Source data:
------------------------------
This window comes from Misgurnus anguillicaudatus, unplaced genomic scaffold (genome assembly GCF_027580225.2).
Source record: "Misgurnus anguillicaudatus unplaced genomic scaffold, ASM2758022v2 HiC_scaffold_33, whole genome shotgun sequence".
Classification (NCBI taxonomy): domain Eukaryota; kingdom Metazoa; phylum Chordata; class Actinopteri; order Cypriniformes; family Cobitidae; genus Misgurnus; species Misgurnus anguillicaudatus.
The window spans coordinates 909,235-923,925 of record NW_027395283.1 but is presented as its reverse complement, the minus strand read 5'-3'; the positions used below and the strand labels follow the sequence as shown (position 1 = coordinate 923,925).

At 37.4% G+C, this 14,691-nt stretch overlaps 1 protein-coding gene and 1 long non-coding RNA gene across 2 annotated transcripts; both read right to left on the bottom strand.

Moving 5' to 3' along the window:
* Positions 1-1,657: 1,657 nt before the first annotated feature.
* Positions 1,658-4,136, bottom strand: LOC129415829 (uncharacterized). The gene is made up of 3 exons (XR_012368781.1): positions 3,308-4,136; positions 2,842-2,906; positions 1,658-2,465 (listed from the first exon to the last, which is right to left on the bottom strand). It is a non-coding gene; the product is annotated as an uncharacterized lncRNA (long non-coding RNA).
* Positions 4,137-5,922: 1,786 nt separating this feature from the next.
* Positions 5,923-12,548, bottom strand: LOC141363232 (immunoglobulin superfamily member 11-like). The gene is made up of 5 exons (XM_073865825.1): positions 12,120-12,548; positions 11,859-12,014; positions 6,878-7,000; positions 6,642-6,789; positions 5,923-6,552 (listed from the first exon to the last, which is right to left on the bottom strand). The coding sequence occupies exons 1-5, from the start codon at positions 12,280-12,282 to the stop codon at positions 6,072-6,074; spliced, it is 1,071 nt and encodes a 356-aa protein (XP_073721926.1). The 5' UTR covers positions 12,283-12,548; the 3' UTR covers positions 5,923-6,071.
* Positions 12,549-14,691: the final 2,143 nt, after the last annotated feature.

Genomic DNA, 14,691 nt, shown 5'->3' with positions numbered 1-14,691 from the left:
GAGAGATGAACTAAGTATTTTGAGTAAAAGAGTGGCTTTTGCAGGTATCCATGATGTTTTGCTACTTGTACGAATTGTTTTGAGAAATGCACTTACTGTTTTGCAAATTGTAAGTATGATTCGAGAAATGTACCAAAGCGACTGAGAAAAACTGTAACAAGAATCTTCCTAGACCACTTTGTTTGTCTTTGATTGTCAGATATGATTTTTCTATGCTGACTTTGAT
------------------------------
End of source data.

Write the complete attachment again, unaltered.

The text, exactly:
This window comes from Misgurnus anguillicaudatus, unplaced genomic scaffold (genome assembly GCF_027580225.2).
Source record: "Misgurnus anguillicaudatus unplaced genomic scaffold, ASM2758022v2 HiC_scaffold_33, whole genome shotgun sequence".
Classification (NCBI taxonomy): domain Eukaryota; kingdom Metazoa; phylum Chordata; class Actinopteri; order Cypriniformes; family Cobitidae; genus Misgurnus; species Misgurnus anguillicaudatus.
The window spans coordinates 909,235-923,925 of record NW_027395283.1 but is presented as its reverse complement, the minus strand read 5'-3'; the positions used below and the strand labels follow the sequence as shown (position 1 = coordinate 923,925).

At 37.4% G+C, this 14,691-nt stretch overlaps 1 protein-coding gene and 1 long non-coding RNA gene across 2 annotated transcripts; both read right to left on the bottom strand.

Moving 5' to 3' along the window:
* Positions 1-1,657: 1,657 nt before the first annotated feature.
* Positions 1,658-4,136, bottom strand: LOC129415829 (uncharacterized). The gene is made up of 3 exons (XR_012368781.1): positions 3,308-4,136; positions 2,842-2,906; positions 1,658-2,465 (listed from the first exon to the last, which is right to left on the bottom strand). It is a non-coding gene; the product is annotated as an uncharacterized lncRNA (long non-coding RNA).
* Positions 4,137-5,922: 1,786 nt separating this feature from the next.
* Positions 5,923-12,548, bottom strand: LOC141363232 (immunoglobulin superfamily member 11-like). The gene is made up of 5 exons (XM_073865825.1): positions 12,120-12,548; positions 11,859-12,014; positions 6,878-7,000; positions 6,642-6,789; positions 5,923-6,552 (listed from the first exon to the last, which is right to left on the bottom strand). The coding sequence occupies exons 1-5, from the start codon at positions 12,280-12,282 to the stop codon at positions 6,072-6,074; spliced, it is 1,071 nt and encodes a 356-aa protein (XP_073721926.1). The 5' UTR covers positions 12,283-12,548; the 3' UTR covers positions 5,923-6,071.
* Positions 12,549-14,691: the final 2,143 nt, after the last annotated feature.

Genomic DNA, 14,691 nt, shown 5'->3' with positions numbered 1-14,691 from the left:
GAGAGATGAACTAAGTATTTTGAGTAAAAGAGTGGCTTTTGCAGGTATCCATGATGTTTTGCTACTTGTACGAATTGTTTTGAGAAATGCACTTACTGTTTTGCAAATTGTAAGTATGATTCGAGAAATGTACCAAAGCGACTGAGAAAAACTGTAACAAGAATCTTCCTAGACCACTTTGTTTGTCTTTGATTGTCAGATATGATTTTTCTATGCTGACTTTGAT